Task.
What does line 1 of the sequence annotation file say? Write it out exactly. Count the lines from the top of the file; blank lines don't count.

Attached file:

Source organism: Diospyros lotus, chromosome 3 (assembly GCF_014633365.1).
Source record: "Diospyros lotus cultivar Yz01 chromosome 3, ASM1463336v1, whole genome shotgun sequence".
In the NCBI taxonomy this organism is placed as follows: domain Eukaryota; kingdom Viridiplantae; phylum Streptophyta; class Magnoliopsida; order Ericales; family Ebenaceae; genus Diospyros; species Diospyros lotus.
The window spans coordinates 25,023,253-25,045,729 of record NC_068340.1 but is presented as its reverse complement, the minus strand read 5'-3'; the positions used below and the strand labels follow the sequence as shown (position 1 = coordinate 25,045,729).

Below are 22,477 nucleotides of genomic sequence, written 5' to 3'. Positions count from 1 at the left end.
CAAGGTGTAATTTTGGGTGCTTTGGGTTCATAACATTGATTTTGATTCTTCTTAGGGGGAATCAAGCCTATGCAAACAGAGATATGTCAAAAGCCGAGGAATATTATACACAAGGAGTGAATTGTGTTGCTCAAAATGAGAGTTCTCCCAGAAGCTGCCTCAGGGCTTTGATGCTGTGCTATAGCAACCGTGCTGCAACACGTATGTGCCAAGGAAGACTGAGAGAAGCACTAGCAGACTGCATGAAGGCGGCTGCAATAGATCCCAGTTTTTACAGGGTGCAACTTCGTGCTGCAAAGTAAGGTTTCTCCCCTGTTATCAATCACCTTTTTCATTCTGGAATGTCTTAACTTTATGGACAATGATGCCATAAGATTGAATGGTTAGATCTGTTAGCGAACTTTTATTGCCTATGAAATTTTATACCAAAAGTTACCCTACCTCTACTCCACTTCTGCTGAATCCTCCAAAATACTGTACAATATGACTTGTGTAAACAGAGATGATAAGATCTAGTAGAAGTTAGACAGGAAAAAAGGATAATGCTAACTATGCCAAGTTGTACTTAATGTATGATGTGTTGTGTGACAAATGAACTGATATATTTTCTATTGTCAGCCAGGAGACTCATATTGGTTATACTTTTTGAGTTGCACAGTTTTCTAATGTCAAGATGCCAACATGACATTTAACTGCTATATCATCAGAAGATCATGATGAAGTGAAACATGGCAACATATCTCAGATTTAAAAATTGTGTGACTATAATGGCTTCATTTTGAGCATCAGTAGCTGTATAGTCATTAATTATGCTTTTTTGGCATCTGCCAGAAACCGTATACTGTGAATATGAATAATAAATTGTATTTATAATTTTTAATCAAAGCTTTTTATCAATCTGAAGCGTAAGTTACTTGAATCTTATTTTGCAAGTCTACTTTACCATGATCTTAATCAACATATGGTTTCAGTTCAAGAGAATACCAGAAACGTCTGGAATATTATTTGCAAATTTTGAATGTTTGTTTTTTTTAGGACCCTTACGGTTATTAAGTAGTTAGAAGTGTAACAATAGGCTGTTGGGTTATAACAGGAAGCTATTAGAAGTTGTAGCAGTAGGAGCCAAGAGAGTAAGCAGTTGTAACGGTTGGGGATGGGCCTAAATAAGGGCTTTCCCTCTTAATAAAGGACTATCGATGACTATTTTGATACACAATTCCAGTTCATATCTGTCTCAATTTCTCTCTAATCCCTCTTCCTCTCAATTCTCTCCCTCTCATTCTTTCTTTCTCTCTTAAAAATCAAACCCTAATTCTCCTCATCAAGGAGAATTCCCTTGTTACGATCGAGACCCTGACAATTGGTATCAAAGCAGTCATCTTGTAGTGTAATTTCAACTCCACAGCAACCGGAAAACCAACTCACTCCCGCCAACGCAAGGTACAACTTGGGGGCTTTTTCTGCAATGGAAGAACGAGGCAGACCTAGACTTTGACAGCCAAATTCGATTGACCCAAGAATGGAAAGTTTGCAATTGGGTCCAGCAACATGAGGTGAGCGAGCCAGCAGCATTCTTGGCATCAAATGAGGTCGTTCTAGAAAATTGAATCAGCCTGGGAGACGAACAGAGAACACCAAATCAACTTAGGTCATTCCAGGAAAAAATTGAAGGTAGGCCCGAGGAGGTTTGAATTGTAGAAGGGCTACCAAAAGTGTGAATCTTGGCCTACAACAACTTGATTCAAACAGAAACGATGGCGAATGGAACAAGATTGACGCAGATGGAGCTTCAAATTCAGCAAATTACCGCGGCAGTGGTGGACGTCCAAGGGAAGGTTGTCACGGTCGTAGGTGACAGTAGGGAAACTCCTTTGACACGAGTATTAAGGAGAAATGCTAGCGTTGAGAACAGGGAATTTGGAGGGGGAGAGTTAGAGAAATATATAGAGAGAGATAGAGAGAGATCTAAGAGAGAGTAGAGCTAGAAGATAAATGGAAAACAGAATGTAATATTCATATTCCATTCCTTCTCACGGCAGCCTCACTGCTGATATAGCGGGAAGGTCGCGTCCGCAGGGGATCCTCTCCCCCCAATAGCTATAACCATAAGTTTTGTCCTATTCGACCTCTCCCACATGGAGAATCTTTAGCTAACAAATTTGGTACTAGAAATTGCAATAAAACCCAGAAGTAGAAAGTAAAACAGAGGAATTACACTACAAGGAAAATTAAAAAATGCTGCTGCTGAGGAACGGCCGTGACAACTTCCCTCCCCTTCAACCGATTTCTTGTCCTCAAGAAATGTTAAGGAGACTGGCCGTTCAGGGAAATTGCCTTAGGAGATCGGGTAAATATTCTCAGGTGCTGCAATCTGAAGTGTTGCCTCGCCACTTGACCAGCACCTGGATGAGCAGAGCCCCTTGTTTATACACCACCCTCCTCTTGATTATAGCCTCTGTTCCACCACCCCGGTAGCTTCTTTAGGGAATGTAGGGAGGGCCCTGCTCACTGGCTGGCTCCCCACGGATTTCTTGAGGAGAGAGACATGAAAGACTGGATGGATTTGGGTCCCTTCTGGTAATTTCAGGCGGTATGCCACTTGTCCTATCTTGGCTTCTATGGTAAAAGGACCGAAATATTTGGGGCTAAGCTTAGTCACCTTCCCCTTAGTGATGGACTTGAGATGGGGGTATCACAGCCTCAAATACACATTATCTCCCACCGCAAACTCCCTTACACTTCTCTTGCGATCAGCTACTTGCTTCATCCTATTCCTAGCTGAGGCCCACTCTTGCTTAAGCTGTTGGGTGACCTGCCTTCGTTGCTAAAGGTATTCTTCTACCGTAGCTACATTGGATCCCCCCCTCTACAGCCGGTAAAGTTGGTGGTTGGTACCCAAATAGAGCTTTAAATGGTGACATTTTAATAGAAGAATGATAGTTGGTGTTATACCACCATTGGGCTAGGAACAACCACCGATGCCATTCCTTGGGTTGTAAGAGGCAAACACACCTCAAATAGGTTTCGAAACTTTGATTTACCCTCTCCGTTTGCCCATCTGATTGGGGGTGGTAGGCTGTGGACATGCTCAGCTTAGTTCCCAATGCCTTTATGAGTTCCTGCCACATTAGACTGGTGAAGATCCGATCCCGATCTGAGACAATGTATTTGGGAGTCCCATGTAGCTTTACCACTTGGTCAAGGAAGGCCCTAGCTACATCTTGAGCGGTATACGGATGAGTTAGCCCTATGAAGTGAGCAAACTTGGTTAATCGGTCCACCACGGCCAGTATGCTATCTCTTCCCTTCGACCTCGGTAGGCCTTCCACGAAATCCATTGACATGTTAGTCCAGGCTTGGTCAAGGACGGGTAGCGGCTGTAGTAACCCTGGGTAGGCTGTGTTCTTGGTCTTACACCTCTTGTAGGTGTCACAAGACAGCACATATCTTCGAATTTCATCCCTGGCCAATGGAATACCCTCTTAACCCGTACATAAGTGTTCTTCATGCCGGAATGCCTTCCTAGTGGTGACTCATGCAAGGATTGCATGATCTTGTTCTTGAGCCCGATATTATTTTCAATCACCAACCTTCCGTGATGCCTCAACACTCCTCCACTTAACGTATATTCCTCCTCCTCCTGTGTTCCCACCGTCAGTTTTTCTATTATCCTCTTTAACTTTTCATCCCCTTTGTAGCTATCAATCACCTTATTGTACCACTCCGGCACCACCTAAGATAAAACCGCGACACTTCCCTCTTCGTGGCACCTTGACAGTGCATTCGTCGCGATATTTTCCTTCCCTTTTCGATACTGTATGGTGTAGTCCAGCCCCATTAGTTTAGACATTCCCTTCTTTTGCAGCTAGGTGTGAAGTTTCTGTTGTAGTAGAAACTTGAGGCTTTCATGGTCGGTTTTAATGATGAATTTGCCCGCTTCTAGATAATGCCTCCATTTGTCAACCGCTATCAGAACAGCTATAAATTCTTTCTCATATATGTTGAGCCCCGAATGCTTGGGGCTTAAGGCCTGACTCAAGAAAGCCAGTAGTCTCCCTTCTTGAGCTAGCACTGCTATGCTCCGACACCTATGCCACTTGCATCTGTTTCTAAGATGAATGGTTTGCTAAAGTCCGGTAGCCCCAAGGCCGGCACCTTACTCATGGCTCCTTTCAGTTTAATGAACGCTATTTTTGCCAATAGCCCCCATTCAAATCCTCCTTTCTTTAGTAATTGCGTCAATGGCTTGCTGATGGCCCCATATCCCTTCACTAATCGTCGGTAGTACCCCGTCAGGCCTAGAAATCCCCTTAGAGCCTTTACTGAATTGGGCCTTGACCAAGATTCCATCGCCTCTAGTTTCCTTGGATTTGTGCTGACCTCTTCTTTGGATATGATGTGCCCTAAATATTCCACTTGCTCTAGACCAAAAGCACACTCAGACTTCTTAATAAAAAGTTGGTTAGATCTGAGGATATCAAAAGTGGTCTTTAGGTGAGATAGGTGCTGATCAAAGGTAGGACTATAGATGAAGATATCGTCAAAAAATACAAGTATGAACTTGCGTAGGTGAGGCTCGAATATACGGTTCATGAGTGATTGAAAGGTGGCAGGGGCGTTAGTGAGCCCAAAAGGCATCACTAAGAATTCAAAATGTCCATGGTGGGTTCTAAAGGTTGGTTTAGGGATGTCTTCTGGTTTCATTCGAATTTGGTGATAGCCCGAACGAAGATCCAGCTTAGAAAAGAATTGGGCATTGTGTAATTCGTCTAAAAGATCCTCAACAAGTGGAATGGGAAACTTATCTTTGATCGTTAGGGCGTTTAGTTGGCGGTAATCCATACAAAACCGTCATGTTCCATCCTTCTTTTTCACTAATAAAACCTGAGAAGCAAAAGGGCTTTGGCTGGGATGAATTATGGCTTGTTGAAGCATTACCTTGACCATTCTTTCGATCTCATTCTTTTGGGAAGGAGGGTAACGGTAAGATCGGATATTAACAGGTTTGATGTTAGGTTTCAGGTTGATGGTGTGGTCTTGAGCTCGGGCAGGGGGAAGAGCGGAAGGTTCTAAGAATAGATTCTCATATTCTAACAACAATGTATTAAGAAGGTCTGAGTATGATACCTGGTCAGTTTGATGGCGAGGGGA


Source organism: Diospyros lotus, chromosome 3 (assembly GCF_014633365.1).